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M-PCIe – Goin’ mobile!

-July 15, 2013

Like everything else in Silicon Valley, PCIe (peripheral component interconnect express) is goin’ mobile (cue up The Who). The big news at the June PCIe Special Interest Group Developers Conference was “mobile express,” M-PCIe.

The advantages of consolidating interconnect technology include the usual drivers—cheaper to develop, fast as you want, fewer specifications for developers to master, better power management—and you won’t need new drivers because every operating system already supports PCIe.

The essential ingredient to M-PCIe is incorporation of MIPI’s physical layer, M-PHY. It’s conceptually simple: replace the PCIe PHY layer with M-PHY and retain the rest of the PCIe protocol stack—data link layer, transaction layer, software layers and so forth.

Ramin Neshati, the PCI-SIG Marketing Workgroup Chair, said, “The scope of M-PCIe is limited to a small specification of about 60 pages.” Which is a tiny in comparison to the 860 page PCIe 3.0 specification.

M-PHY is a mobile-focused physical layer spec developed by MIPI, the mobile industry processor interface alliance, that is already prolific in mobile technology like tablets, smart phones, and thin laptops. The MIPI alliance welcomes the introduction of M-PCIe as a way to ease development and proliferate M-PHY.

Mahesh Wagh, an Intel PCI-SIG contributor, described M-PCIe as “an ECN [engineering change notice] that maps PCIe over M-PHY much the way that the USB-IF SSIC [Universal Serial Bus-implementer’s forum super-speed inter-chip] spec maps USB3 over M-PHY.”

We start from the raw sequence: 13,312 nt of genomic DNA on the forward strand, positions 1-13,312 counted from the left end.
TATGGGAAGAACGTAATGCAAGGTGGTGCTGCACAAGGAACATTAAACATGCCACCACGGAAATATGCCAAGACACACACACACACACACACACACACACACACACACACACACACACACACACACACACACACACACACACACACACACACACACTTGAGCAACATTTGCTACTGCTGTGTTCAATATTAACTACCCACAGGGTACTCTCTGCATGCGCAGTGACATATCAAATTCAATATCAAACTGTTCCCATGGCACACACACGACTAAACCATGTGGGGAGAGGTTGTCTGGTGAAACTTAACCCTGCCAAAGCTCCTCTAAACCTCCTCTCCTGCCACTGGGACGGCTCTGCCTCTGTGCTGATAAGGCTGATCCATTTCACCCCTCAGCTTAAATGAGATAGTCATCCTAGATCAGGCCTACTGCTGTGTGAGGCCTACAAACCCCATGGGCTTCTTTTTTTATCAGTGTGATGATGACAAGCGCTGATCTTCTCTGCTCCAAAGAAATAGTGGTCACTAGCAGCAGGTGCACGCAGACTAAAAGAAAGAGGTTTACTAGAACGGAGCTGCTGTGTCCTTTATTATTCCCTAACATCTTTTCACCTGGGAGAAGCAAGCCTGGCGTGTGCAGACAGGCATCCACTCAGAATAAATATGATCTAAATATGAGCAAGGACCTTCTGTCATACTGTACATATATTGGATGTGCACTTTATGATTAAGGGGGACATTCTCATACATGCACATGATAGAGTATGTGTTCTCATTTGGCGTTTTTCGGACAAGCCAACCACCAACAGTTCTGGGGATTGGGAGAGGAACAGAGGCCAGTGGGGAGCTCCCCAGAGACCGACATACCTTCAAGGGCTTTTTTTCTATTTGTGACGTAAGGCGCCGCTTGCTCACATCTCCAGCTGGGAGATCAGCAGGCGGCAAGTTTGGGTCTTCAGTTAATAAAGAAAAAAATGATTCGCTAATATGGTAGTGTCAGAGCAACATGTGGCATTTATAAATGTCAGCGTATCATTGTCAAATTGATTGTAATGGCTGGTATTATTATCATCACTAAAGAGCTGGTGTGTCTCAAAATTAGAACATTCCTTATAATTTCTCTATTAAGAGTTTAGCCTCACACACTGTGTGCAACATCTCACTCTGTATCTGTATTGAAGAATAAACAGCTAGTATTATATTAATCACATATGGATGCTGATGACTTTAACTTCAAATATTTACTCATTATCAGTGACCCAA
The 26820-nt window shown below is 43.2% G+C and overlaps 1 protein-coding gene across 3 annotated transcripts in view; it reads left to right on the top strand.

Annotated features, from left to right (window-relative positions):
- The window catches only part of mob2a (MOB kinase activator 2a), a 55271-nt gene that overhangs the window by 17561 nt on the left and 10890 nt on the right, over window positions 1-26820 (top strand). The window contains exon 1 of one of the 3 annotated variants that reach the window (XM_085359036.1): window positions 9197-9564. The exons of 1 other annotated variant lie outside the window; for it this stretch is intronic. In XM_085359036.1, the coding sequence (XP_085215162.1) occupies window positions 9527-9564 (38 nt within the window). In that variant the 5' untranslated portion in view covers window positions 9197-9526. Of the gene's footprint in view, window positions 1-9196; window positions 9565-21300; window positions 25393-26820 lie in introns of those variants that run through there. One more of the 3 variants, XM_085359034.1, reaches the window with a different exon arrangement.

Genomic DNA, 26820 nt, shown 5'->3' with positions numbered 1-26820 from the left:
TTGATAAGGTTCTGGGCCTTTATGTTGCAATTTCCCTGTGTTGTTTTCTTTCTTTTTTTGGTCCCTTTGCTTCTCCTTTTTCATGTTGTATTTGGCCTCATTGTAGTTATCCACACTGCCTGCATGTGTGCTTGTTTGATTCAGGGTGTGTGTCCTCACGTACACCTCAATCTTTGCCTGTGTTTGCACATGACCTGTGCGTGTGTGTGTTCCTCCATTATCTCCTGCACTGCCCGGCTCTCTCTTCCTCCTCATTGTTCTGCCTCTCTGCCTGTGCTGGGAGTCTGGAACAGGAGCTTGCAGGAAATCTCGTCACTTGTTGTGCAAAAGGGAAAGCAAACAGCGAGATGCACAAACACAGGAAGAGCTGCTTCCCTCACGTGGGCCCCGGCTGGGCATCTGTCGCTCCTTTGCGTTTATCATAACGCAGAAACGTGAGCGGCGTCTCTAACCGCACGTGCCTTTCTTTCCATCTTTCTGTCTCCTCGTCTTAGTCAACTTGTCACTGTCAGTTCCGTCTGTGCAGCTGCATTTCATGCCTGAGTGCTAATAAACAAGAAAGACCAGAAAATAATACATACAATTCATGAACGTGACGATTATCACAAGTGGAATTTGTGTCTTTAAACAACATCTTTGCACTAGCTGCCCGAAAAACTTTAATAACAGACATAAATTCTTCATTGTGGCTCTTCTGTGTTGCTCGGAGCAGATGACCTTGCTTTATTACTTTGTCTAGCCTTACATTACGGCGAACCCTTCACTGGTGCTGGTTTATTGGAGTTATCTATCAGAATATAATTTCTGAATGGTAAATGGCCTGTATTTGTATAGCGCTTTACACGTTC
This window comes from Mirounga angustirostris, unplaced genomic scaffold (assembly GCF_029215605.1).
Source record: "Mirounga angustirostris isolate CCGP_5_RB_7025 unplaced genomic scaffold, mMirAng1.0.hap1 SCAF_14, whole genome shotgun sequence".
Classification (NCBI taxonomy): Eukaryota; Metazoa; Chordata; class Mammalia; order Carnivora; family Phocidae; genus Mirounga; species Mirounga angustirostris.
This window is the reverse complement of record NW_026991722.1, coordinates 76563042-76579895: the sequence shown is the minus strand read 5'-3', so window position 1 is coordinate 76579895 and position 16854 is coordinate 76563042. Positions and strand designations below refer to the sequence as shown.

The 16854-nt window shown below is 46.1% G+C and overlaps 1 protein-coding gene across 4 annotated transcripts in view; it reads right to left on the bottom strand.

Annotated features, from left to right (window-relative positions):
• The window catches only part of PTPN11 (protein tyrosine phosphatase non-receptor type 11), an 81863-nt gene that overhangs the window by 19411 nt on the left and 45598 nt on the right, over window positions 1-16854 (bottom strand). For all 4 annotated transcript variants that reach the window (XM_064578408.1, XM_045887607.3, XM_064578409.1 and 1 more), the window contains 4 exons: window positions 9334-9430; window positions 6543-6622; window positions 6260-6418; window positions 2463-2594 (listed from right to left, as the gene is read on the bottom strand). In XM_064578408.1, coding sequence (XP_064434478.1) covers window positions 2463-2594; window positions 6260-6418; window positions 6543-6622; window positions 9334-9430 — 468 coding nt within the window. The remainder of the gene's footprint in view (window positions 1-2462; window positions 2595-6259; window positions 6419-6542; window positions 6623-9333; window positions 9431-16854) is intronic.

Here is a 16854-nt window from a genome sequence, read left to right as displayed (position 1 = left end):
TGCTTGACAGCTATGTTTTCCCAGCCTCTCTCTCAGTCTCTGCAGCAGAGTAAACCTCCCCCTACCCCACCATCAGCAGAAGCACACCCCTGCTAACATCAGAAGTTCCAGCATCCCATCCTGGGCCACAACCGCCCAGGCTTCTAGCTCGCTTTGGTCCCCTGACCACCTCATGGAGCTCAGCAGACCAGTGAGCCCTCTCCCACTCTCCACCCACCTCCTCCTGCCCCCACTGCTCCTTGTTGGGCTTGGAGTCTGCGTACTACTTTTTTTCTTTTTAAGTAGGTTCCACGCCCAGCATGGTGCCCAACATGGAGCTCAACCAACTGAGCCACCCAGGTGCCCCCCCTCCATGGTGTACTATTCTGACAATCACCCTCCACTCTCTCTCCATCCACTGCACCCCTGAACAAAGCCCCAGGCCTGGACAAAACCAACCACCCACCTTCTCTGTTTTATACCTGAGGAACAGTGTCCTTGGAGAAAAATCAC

M-PCIe does not cover form factor specifics and affects neither PCIe PHY nor M-PHY. M-PHY is designed for links up to about 10cm on standard FR-4 PCB.

Since the physical layer of the protocol stack specifies link training, M-PHY’s link training has been modified. This modification is essentially, the “M” in M-PCIe. Where PCIe has three generations, each specified by the rate of transfers per second--Gen 1.0 at 2.5 GT/s, Gen 2.0 at 5 GT/s, Gen 3.0 at 8GT/s, and Gen 4.0 (whose release is expected in the first half of 2014) at 16GT/s—M-PHY has three “gears”: gear 1 spans 1.25-1.45 Gb/s, gear 2: 2.5-2.9 Gb/s, and gear 3 (which has not yet been released): 5 Gb/s. M-PHY supports two independent reference clock rates, 19.2 or 26 MHz which is quite different from the traditional PCIe requirement of a 100 MHz distributed clock.

Further, M-PHY incorporates 8B/10B encoding at all rates/gears as does PCIe Gen 1.0 and 2.0. Since 8B/10B encoding incurs 20% overhead, it’s a shame that the overhead reduction achieved by PCIe 3.0 in going from 8B/10B to 128B/130B encoding couldn’t be preserved. Perhaps M-PHY gear 3 can take advantage.

All in all, the ability to leverage PCIe experience to mobile electronic design is a positive development. Of course, implementers of M-PCIe must be members of both the MIPI Alliance and the PCI-SIG.

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